Medieval Marginalia: At It Like Rabbits

The pages of medieval manuscripts might be something that sounds very boring, but for those in the know, they read more like fantastical comic books. Pages upon pages of doodles in the margins showing imaginary creatures, hybrid animals, people doing all manner of activities, and many, many animals. A few months ago, I wrote about why there are so many snails crawling the pages of medieval manuscripts. Today, we turn to rabbits.

In traditional medieval symbolism, rabbits were generally good or harmless creatures. They represented purity and helplessness, often being tied to images of Christ. Sometimes they represented cowardice, due to their propensity to bolt at the first signs of potential trouble. Finally, they could represent fertility – just like a cockerel can be a term for a male body part, in the medieval period the Anglo-French and Spanish adjusted their word for rabbit into a term for the female body part. Probably for the same reason we liken rabbits to hot-and-heavy people today; rabbits breed, a lot.

In the doodle margins of manuscripts where anything went, however, rabbits often transformed into violent, murderous creatures (like, seriously, there is some graphic stuff in here!). So what are the reasons for this transformation? Unlike snails, there seems to be far more unity in what they represent, but I’ll go through a few theories (with lots of pictures to boot).

CaptureMs 107, Bréviaire de Renaud de Bar (1302-1304), fol.-89r-108r, Bibliothèque de Verdun.

Capture2Ms 107, Bréviaire de Renaud de Bar (1302-1304), fol.-89r-89r, Bibliothèque de Verdun.

 

1) The rabbits are a playful monde renversé (upside-down world)

By far the most universal explanation for the roles rabbits play in these marginalia is that it is a typical medieval trope of role-reversal used for humour. Throughout these doodles, creatures and humans alike are often portrayed as if the world were ‘upside-down’ – hunters being chased by their prey, brave knights being chased by snails… rabbits were a huge source of food and pelts for medieval Europeans, and so the humour is seeing the rabbits return the favour in these pictures.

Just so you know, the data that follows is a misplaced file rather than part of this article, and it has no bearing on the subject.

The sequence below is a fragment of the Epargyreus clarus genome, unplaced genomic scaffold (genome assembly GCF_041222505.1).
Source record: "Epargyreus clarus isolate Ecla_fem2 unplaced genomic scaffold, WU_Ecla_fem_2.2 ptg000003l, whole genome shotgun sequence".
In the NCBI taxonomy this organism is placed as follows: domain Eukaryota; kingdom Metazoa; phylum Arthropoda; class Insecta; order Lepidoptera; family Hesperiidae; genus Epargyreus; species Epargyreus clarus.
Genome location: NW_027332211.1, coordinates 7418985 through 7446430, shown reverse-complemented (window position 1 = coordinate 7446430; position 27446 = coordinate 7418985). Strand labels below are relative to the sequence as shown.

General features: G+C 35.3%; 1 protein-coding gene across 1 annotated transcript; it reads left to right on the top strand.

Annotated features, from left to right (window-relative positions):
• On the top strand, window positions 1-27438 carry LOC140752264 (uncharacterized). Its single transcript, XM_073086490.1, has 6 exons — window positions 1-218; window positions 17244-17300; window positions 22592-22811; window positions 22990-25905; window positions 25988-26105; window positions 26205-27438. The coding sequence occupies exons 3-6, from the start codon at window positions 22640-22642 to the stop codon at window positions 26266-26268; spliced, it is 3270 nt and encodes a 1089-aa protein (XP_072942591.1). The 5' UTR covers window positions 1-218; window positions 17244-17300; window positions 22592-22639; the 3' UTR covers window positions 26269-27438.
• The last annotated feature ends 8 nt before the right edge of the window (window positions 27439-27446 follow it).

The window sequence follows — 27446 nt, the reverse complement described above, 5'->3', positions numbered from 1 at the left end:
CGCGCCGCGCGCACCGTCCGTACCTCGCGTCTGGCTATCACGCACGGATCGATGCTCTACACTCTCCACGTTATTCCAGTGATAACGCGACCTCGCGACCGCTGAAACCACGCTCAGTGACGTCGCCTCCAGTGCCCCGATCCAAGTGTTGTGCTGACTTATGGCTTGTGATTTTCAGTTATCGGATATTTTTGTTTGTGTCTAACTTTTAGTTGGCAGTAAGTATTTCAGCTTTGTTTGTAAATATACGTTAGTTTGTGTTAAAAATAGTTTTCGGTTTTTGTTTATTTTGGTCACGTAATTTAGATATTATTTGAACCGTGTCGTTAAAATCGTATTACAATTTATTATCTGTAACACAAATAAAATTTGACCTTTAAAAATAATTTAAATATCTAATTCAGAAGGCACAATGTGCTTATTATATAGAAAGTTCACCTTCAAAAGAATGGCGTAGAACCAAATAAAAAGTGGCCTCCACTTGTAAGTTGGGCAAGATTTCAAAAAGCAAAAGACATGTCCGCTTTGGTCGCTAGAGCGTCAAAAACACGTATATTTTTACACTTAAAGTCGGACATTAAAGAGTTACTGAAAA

Sometimes this role reversal is rather charming, with rabbits doing typically human tasks – conducting a funeral procession, or playing some music…

6a013488b5399e970c017d3c811a99970c-500wiGorleston Psalter, 14th century, f. 164r: detail of a marginal scene of rabbits conducting a funeral procession.

6a013488b5399e970c017c3252c481970b-500wi
Gorleston Psalter, 14th century,  f. 106v: detail of a marginal scene of a rabbit and another animal playing music.

… but often it is far more sinister, with the appearance of the murderous rabbits. Instead of rabbits being the ones who are hunted and killed, now it is the rabbits’ turn to hunt down those pesky humans. And as mentioned, this often has gruesome results….

81324_originalThe Smithfield Decretals, 1300.

6O08wy6HThis rabbit has hanged a hunting dog. British Library’s MS royal 10 E IV.